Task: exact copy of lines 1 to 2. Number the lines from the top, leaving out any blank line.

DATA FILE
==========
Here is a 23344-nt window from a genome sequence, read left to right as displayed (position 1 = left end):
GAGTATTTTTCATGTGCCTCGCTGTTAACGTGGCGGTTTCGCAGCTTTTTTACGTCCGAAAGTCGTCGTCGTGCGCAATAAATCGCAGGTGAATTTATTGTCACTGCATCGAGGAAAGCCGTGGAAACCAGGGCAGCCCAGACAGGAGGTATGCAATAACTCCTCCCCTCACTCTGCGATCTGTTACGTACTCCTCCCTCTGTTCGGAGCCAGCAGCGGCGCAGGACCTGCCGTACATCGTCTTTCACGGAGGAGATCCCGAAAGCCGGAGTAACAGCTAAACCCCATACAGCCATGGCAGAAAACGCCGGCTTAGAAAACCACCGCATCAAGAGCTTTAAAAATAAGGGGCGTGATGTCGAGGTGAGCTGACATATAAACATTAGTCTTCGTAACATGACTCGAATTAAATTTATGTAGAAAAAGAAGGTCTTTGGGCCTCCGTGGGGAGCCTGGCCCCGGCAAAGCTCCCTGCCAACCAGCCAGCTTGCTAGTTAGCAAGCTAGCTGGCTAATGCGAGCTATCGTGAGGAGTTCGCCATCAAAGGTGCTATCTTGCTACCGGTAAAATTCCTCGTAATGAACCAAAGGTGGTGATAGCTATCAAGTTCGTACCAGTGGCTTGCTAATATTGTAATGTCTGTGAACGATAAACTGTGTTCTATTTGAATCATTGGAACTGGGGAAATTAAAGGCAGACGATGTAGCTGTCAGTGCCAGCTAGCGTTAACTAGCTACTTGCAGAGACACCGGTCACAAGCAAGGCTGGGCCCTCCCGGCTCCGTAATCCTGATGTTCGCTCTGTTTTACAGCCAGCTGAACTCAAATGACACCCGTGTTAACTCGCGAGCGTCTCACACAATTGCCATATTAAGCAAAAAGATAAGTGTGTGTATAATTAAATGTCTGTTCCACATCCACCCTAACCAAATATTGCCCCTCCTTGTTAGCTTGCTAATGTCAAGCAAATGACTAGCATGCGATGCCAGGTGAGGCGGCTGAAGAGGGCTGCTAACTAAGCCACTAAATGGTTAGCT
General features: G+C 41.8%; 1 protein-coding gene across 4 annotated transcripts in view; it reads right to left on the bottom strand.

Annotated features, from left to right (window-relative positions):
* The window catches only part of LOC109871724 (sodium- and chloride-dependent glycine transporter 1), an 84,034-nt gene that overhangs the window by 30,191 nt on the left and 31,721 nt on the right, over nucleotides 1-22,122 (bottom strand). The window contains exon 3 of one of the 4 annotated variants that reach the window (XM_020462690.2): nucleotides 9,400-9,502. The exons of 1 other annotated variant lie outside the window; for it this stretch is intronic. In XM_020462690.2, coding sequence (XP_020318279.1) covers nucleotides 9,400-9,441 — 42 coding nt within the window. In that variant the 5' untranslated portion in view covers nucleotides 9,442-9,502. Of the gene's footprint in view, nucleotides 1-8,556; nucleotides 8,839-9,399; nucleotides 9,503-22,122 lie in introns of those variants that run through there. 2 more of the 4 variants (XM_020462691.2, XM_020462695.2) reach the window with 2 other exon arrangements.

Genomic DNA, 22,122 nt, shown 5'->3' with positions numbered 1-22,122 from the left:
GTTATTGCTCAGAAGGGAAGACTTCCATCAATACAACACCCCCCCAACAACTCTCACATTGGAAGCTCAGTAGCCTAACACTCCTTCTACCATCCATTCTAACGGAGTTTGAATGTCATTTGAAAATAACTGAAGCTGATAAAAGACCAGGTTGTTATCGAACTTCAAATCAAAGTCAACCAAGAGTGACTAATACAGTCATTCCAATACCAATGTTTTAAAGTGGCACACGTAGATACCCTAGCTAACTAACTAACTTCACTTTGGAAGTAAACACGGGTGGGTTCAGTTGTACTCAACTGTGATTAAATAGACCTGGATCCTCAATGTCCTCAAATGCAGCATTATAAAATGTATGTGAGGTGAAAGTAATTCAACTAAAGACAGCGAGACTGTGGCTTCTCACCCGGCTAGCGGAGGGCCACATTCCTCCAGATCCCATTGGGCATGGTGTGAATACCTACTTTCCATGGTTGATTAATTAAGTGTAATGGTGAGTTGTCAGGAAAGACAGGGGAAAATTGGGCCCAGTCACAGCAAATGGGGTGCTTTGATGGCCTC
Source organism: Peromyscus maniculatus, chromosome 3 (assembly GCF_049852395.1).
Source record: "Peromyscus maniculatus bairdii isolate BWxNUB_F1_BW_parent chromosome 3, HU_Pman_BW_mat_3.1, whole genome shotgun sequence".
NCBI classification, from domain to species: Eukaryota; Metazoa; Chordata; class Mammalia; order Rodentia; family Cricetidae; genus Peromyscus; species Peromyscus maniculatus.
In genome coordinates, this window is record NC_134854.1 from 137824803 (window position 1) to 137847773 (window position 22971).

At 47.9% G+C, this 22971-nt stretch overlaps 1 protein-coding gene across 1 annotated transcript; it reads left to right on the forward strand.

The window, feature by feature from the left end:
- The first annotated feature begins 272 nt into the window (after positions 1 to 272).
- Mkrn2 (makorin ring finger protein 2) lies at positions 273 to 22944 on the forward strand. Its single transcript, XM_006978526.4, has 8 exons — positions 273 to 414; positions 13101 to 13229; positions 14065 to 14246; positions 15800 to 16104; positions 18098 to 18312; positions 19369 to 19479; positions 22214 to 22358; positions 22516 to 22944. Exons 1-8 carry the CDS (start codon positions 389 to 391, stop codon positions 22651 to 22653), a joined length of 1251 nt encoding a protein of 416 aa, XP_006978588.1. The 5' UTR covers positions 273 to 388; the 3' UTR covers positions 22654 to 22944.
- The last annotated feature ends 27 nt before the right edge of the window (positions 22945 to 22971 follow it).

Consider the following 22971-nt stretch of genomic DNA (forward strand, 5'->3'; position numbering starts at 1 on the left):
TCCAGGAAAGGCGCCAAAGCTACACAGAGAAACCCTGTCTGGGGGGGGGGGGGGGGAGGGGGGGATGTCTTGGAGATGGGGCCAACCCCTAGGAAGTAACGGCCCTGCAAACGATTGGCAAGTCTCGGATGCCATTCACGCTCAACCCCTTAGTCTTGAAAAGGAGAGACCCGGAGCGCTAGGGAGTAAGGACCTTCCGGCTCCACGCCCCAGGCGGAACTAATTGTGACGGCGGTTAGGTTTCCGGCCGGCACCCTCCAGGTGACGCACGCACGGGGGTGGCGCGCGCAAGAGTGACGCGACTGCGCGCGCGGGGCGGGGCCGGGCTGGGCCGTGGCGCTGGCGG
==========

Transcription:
Here is a 23344-nt window from a genome sequence, read left to right as displayed (position 1 = left end):
GAGTATTTTTCATGTGCCTCGCTGTTAACGTGGCGGTTTCGCAGCTTTTTTACGTCCGAAAGTCGTCGTCGTGCGCAATAAATCGCAGGTGAATTTATTGTCACTGCATCGAGGAAAGCCGTGGAAACCAGGGCAGCCCAGACAGGAGGTATGCAATAACTCCTCCCCTCACTCTGCGATCTGTTACGTACTCCTCCCTCTGTTCGGAGCCAGCAGCGGCGCAGGACCTGCCGTACATCGTCTTTCACGGAGGAGATCCCGAAAGCCGGAGTAACAGCTAAACCCCATACAGCCATGGCAGAAAACGCCGGCTTAGAAAACCACCGCATCAAGAGCTTTAAAAATAAGGGGCGTGATGTCGAGGTGAGCTGACATATAAACATTAGTCTTCGTAACATGACTCGAATTAAATTTATGTAGAAAAAGAAGGTCTTTGGGCCTCCGTGGGGAGCCTGGCCCCGGCAAAGCTCCCTGCCAACCAGCCAGCTTGCTAGTTAGCAAGCTAGCTGGCTAATGCGAGCTATCGTGAGGAGTTCGCCATCAAAGGTGCTATCTTGCTACCGGTAAAATTCCTCGTAATGAACCAAAGGTGGTGATAGCTATCAAGTTCGTACCAGTGGCTTGCTAATATTGTAATGTCTGTGAACGATAAACTGTGTTCTATTTGAATCATTGGAACTGGGGAAATTAAAGGCAGACGATGTAGCTGTCAGTGCCAGCTAGCGTTAACTAGCTACTTGCAGAGACACCGGTCACAAGCAAGGCTGGGCCCTCCCGGCTCCGTAATCCTGATGTTCGCTCTGTTTTACAGCCAGCTGAACTCAAATGACACCCGTGTTAACTCGCGAGCGTCTCACACAATTGCCATATTAAGCAAAAAGATAAGTGTGTGTATAATTAAATGTCTGTTCCACATCCACCCTAACCAAATATTGCCCCTCCTTGTTAGCTTGCTAATGTCAAGCAAATGACTAGCATGCGATGCCAGGTGAGGCGGCTGAAGAGGGCTGCTAACTAAGCCACTAAATGGTTAGCT